Cheap Ways to Get Noticed Without Cheapening Your Brand

Sponsoring a charity event or using your office space as a gathering point are just two ways your business can build its name without breaking the bank.
Senior Writer - Freelance, Killer Aces Media
November 26, 2012

You don’t have to spend a fortune to get the word out that your business is awesome. In fact, you can often garner high levels of community goodwill, press mention and peer recognition with inexpensive tactics.

How you get attention should be closely aligned with your small business’ purpose. Not only will you make people notice, you’ll solidify your brand position with the following techniques.

Be a Reliable Source for Reporters

Many business owners are eager for media coverage. But some behave as if anything short of a feature article in a major publication is not worth their time. Or, they seem fearful that their words are not polished or proven enough to warrant repeating. Meanwhile, journalists are often desperate for reliable sources with real voices.

Certainly, you need to vet opportunities to avoid wasting time on a blog post that will seen by a handful of people. But very often, reporters with large audiences need just one or two sterling pieces of insight from a business owner just like you.

Rather than seeking a big win or psyching yourself out of a chance to be noticed, offer to serve as a source (the online service HARO makes this easy) and respond to inquiries promptly and precisely. A few on-topic sentences can be godsend to a journalist and lead to great coverage for your company.

Organize People

Your business can be the hub of a community project without spending any money at all. Organize people with whom you already have a relationship, such as current customers and professional contacts. You can raise awareness among this core group plus enjoy the possibility of reaching a broader audience.

For example, a grocery store coordinates and supports food drives to solicit donations from its patrons. A gift shop hosts a holiday party and invites customers to purchase and wrap presents for underprivileged families. Hosting these activities not only drives traffic to brick-and-mortar sites, but also embeds product and brand messages in the minds of current and prospective customers.

But you don’t have to own or lease commercial real estate to organize people. Your business can serve as a central point of online communication and collaboration. For example, a Certified Financial Professional (CFP) mobilizes personal finance bloggers to build awareness of specific financial topics such as the value of a Roth IRA.

Consumers and professionals alike are often eager for connection and grateful if you offer them a way to work with like-minded people for a common cause. By spearheading an initiative that serves others, you can become known for your altruism and your professional savvy locally, regionally and even nationally.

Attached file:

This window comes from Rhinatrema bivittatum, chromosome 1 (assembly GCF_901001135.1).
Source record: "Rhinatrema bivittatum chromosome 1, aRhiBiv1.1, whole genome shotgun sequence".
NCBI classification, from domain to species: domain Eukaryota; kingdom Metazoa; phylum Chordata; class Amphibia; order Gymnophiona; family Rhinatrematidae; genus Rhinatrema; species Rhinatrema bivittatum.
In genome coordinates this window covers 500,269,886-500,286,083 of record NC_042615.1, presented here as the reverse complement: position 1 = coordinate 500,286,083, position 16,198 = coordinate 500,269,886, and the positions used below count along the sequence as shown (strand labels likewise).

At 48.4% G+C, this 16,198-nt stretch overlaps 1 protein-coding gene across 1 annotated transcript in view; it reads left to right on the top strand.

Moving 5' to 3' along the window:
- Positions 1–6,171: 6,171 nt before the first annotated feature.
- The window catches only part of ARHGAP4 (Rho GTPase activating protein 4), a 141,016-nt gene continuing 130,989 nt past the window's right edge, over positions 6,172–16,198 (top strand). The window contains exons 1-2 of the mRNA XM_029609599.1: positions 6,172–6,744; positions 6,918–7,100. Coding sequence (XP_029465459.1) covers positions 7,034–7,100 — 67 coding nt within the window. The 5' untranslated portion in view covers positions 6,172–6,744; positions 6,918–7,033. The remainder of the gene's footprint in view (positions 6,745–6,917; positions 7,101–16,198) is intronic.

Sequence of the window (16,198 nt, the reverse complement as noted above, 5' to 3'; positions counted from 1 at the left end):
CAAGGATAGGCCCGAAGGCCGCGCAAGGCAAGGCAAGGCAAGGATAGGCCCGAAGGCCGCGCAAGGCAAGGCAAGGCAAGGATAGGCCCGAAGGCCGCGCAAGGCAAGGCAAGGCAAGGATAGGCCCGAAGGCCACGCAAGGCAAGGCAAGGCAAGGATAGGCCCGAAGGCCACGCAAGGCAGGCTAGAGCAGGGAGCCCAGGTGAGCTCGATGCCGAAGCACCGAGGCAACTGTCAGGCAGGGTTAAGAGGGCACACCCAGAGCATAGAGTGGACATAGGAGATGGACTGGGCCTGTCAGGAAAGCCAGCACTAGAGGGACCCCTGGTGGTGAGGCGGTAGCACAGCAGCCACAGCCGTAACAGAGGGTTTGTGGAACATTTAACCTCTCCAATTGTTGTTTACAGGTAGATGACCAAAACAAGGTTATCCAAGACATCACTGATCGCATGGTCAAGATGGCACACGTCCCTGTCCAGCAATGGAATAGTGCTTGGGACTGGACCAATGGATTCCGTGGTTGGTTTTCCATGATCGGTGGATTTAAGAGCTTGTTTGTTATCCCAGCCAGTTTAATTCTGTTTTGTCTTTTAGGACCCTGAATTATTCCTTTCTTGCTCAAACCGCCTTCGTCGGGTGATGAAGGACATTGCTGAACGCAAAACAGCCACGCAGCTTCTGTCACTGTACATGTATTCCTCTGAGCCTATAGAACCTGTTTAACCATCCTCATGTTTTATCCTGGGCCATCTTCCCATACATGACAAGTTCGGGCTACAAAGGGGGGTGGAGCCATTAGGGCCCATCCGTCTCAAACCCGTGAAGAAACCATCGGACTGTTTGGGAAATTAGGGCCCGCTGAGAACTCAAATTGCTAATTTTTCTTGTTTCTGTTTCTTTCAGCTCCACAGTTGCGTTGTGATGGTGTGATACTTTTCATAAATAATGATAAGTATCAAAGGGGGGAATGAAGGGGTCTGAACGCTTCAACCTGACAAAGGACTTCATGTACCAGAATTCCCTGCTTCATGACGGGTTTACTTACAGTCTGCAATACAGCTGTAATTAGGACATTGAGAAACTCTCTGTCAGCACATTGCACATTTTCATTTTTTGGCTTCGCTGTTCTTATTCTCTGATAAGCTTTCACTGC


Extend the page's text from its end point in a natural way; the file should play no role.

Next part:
Sponsor a Team

You don’t have to own a professional sports team to be the center of attention on the playing field. A company-sponsored team for a charity athletic event can be a cheap form of advertisement and publicity. Any event can get your name in front of people but, ideally, the charity should be closely tied to your business.

For example, a local walk for Alzheimer’s features area organizations that serve those affected by this disease. They include a biotech company engaged in research to discover drug treatment that may slow disease progression and a firm that provides home healthcare.

Your company’s presence won’t necessarily become known far and wide with a local event. However, those with whom you come into contact will likely be potential customers, referrers or partners in reaching your target population.

Share Knowledge

Sharing your knowledge can position you as a go-to person in your industry. This tactic may involve periodically fielding phone calls, speaking at conferences, answering questions via e-mail and participating in online discussions.

Being a free resource can be a time zapper so focus on being the source for a niche need, not any imaginable request. Set boundaries for providing assistance, such as allotting a certain number of hours or designating times for dispensing advice.

A byproduct of sharing is that you will be attuned to common concerns and challenges of your peers, and become adept at applying your knowledge to specific situations and insightful regarding industry needs. As a niche expert, you’ll sharpen your brand positioning and become known and respected among colleagues.

Start with the mindset that you will be strategically accessible. Those who are worth your time will find you approachable, generous, and true to your vision. Practically free approaches matched with the right opportunities will get you noticed and elevate your brand.

Read more posts about promoting your small business

Julie Rains is a senior writer at Wise Bread, a leading personal finance community dedicated to helping people get the most out of their money. Get daily money tips by following Wise Bread on Facebook or Twitter.

Photo: Getty Images 
Senior Writer - Freelance, Killer Aces Media